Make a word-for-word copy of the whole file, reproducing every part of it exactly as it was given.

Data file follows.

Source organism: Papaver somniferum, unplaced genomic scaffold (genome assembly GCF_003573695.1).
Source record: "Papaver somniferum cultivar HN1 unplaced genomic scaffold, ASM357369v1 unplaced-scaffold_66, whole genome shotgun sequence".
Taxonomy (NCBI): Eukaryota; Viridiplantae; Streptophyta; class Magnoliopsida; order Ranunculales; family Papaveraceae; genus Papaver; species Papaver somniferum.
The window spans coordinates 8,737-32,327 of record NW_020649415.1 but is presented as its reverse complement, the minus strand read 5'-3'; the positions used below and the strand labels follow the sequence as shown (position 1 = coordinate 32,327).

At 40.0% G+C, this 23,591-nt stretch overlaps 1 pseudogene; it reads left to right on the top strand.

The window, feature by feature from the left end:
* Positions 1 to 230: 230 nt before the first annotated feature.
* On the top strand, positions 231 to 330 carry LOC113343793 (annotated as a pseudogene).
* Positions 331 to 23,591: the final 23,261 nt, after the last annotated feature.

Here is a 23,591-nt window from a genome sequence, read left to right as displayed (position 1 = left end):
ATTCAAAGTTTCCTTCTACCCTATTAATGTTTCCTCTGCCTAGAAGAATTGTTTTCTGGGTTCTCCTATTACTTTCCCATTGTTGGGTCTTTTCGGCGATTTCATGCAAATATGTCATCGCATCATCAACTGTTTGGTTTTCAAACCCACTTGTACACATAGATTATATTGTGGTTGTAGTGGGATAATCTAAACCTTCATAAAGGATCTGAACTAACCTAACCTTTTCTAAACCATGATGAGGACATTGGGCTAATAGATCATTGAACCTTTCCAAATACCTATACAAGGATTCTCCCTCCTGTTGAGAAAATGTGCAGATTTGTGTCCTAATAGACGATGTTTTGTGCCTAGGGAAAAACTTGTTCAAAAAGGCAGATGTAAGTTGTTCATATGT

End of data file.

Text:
Source organism: Papaver somniferum, unplaced genomic scaffold (genome assembly GCF_003573695.1).
Source record: "Papaver somniferum cultivar HN1 unplaced genomic scaffold, ASM357369v1 unplaced-scaffold_66, whole genome shotgun sequence".
Taxonomy (NCBI): Eukaryota; Viridiplantae; Streptophyta; class Magnoliopsida; order Ranunculales; family Papaveraceae; genus Papaver; species Papaver somniferum.
The window spans coordinates 8,737-32,327 of record NW_020649415.1 but is presented as its reverse complement, the minus strand read 5'-3'; the positions used below and the strand labels follow the sequence as shown (position 1 = coordinate 32,327).

At 40.0% G+C, this 23,591-nt stretch overlaps 1 pseudogene; it reads left to right on the top strand.

The window, feature by feature from the left end:
* Positions 1 to 230: 230 nt before the first annotated feature.
* On the top strand, positions 231 to 330 carry LOC113343793 (annotated as a pseudogene).
* Positions 331 to 23,591: the final 23,261 nt, after the last annotated feature.

Here is a 23,591-nt window from a genome sequence, read left to right as displayed (position 1 = left end):
ATTCAAAGTTTCCTTCTACCCTATTAATGTTTCCTCTGCCTAGAAGAATTGTTTTCTGGGTTCTCCTATTACTTTCCCATTGTTGGGTCTTTTCGGCGATTTCATGCAAATATGTCATCGCATCATCAACTGTTTGGTTTTCAAACCCACTTGTACACATAGATTATATTGTGGTTGTAGTGGGATAATCTAAACCTTCATAAAGGATCTGAACTAACCTAACCTTTTCTAAACCATGATGAGGACATTGGGCTAATAGATCATTGAACCTTTCCAAATACCTATACAAGGATTCTCCCTCCTGTTGAGAAAATGTGCAGATTTGTGTCCTAATAGACGATGTTTTGTGCCTAGGGAAAAACTTGTTCAAAAAGGCAGATGTAAGTTGTTCATATGT